The Zero Plateau

A study like this could not be done without the Visual Memory Index.  The VMI gauges the “physical differences” between that late pitch-movement which the hitters are used to seeing vs what they will see in today’s game.  Without VMI, there would be no way in which to divide the reaction of the hitter to the physical difference of the pitch from the mental side.  So, it would be impossible to study the mental effect/focus of such a change to the hitter in typical pitch movement versus the physical effect of the pitch against his hand-eye coordination.  This is especially true when considering the amount of data generated daily in MLB across 600+ hitters, in various temperatures, against over 600 pitchers who are all armed with a bevy of pitch-types within varied pitchers’ parks and hitters’ parks across the entirety of the United States.   


The psychological impact of the above-mentioned variables could never be studied by using only the comments of hitters, pitchers, catchers and coaches without the aid of both the VMI and the Air Density Index (ADI).  By categorizing both the daily changes in pitchers’ parks using the ADI and the daily changes in hitter exposure to greater or lesser late movement on pitches utilizing the VMI, we can study a multitude of cases.  Then utilizing the actual production within those segments of pitchers parks and hitters parks we can make reasonable conclusions based on voluminous performance examples within similar conditions.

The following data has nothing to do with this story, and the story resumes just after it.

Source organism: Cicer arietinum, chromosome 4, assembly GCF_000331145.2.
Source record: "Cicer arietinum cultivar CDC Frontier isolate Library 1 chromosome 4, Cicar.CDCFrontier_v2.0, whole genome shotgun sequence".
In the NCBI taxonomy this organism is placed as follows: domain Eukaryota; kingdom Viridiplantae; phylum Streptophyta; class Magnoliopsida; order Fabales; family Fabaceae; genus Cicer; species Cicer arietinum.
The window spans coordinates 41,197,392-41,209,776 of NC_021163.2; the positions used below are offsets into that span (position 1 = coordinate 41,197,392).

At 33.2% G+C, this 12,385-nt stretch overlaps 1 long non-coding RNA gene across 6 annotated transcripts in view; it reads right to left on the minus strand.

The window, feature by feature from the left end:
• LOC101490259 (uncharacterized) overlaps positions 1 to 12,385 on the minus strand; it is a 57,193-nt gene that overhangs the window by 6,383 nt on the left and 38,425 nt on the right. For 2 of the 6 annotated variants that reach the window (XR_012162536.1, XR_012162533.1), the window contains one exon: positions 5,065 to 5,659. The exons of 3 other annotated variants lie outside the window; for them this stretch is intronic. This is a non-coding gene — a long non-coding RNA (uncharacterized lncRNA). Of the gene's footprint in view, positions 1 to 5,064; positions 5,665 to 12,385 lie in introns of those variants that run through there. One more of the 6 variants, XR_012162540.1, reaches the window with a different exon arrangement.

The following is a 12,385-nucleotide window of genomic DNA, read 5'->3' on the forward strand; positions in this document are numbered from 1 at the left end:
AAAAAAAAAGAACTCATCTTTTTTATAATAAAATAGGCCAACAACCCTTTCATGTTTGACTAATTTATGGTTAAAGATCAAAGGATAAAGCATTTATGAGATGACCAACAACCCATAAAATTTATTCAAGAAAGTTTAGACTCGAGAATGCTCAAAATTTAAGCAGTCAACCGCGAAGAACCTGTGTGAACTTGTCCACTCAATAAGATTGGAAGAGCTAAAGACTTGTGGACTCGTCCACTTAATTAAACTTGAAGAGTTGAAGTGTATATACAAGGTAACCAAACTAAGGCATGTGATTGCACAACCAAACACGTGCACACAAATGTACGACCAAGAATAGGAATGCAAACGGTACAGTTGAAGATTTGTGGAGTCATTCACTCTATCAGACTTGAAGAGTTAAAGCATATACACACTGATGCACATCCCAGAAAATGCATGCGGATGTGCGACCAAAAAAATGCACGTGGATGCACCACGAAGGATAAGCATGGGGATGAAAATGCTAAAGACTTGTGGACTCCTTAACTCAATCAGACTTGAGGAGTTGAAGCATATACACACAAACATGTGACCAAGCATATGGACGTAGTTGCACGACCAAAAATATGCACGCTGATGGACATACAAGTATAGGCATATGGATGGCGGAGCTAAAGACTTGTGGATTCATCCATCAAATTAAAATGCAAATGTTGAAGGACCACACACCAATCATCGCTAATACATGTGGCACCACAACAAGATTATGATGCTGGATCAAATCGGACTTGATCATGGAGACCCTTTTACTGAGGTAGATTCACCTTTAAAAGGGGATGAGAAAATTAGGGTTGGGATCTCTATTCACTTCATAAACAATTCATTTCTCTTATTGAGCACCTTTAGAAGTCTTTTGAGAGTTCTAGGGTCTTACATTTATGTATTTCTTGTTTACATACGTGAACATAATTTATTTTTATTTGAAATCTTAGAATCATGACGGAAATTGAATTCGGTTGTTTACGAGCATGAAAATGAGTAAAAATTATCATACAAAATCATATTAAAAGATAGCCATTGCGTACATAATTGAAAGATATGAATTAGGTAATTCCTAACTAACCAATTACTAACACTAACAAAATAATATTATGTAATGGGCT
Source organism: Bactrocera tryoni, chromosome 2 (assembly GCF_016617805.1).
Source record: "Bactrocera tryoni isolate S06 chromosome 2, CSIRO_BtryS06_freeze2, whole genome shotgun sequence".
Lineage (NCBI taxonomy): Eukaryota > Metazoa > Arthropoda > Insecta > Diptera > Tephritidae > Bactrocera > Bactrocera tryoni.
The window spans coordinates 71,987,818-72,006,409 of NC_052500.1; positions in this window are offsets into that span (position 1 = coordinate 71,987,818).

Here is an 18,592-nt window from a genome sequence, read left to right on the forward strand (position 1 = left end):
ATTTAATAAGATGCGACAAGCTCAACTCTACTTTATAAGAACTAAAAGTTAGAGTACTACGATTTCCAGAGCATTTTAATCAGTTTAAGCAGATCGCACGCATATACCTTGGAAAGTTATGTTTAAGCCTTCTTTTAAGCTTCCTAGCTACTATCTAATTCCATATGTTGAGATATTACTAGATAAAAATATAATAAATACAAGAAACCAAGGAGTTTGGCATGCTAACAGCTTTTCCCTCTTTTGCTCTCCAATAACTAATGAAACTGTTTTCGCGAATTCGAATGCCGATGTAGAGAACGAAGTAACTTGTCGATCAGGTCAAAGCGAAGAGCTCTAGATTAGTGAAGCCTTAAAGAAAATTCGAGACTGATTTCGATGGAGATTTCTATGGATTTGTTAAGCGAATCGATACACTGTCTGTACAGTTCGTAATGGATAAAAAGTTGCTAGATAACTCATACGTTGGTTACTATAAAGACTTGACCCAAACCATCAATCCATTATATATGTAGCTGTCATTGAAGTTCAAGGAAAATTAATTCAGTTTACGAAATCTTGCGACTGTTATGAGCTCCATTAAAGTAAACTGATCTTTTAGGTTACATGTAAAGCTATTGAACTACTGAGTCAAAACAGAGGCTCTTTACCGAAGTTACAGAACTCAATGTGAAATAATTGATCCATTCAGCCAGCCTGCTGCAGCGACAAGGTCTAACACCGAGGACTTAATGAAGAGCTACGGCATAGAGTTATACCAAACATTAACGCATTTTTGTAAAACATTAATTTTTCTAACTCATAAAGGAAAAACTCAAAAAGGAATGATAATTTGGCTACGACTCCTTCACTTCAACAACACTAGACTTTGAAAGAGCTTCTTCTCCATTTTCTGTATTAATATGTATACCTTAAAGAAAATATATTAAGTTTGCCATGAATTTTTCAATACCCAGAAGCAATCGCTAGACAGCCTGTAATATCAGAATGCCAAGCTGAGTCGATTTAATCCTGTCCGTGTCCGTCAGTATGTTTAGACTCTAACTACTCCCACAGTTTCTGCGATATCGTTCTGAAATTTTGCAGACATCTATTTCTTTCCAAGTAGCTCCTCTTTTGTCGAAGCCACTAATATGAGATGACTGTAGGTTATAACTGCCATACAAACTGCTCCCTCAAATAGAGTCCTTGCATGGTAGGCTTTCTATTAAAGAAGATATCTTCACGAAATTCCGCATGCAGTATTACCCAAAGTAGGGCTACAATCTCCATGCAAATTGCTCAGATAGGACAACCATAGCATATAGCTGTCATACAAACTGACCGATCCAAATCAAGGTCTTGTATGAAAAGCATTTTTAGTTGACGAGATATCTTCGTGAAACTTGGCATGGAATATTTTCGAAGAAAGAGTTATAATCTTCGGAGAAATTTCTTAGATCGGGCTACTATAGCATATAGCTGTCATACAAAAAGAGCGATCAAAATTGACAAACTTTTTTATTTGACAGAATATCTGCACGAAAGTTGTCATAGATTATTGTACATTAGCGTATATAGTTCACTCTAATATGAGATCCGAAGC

The “zero plateau,” is one of the phenomena that comes from this study.  We have observed that all the teams experience a trend that would appear to be opposed to logic.  That is; when a team remains in familiar late pitch-movement for a long enough stretch of games for the VMI to drop toward zero (either plus or minus) then, there exists a huge tendency to either ‘zero out’ in terms of hits and runs scored, or for the team to ‘break out’ in large numbers of scoring and hits with fewer teams producing in between that high and low.


There does not seem to be a dividing point, or an identifiable marker whereby one could predict such an occurrence, other than the VMI being at zero “something” decimal strength in familiarity.  So, as of this time, I cannot identify which team’s hitting and scoring will hit the “zero plateau”, or are going to break out, but it will be one or the other with a fewer number of teams remaining unaffected by the “zero plateau.”   I am still trying to find that point between physical performance and mental performance that will help to identify “when” a team will wash out and when will they break out.